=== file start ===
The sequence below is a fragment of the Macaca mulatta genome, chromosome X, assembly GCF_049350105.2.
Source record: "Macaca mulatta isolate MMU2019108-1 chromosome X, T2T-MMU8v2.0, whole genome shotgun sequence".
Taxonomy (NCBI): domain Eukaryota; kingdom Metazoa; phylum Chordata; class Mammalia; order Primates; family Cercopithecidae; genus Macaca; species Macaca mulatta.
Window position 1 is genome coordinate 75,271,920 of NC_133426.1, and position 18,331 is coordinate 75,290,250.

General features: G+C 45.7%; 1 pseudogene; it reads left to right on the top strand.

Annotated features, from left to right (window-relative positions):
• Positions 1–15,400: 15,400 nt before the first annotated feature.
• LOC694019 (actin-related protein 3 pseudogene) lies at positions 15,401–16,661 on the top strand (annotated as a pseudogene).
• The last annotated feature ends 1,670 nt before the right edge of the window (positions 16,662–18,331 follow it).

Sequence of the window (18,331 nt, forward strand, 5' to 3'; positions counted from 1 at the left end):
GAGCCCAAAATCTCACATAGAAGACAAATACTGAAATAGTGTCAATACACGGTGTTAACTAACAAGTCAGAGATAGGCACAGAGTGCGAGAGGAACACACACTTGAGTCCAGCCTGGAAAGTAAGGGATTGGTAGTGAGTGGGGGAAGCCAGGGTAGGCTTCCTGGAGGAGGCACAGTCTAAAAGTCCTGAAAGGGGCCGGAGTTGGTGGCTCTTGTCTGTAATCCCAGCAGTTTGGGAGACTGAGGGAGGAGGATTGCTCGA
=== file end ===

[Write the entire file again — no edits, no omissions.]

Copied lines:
The sequence below is a fragment of the Macaca mulatta genome, chromosome X, assembly GCF_049350105.2.
Source record: "Macaca mulatta isolate MMU2019108-1 chromosome X, T2T-MMU8v2.0, whole genome shotgun sequence".
Taxonomy (NCBI): domain Eukaryota; kingdom Metazoa; phylum Chordata; class Mammalia; order Primates; family Cercopithecidae; genus Macaca; species Macaca mulatta.
Window position 1 is genome coordinate 75,271,920 of NC_133426.1, and position 18,331 is coordinate 75,290,250.

General features: G+C 45.7%; 1 pseudogene; it reads left to right on the top strand.

Annotated features, from left to right (window-relative positions):
• Positions 1–15,400: 15,400 nt before the first annotated feature.
• LOC694019 (actin-related protein 3 pseudogene) lies at positions 15,401–16,661 on the top strand (annotated as a pseudogene).
• The last annotated feature ends 1,670 nt before the right edge of the window (positions 16,662–18,331 follow it).

Sequence of the window (18,331 nt, forward strand, 5' to 3'; positions counted from 1 at the left end):
GAGCCCAAAATCTCACATAGAAGACAAATACTGAAATAGTGTCAATACACGGTGTTAACTAACAAGTCAGAGATAGGCACAGAGTGCGAGAGGAACACACACTTGAGTCCAGCCTGGAAAGTAAGGGATTGGTAGTGAGTGGGGGAAGCCAGGGTAGGCTTCCTGGAGGAGGCACAGTCTAAAAGTCCTGAAAGGGGCCGGAGTTGGTGGCTCTTGTCTGTAATCCCAGCAGTTTGGGAGACTGAGGGAGGAGGATTGCTCGA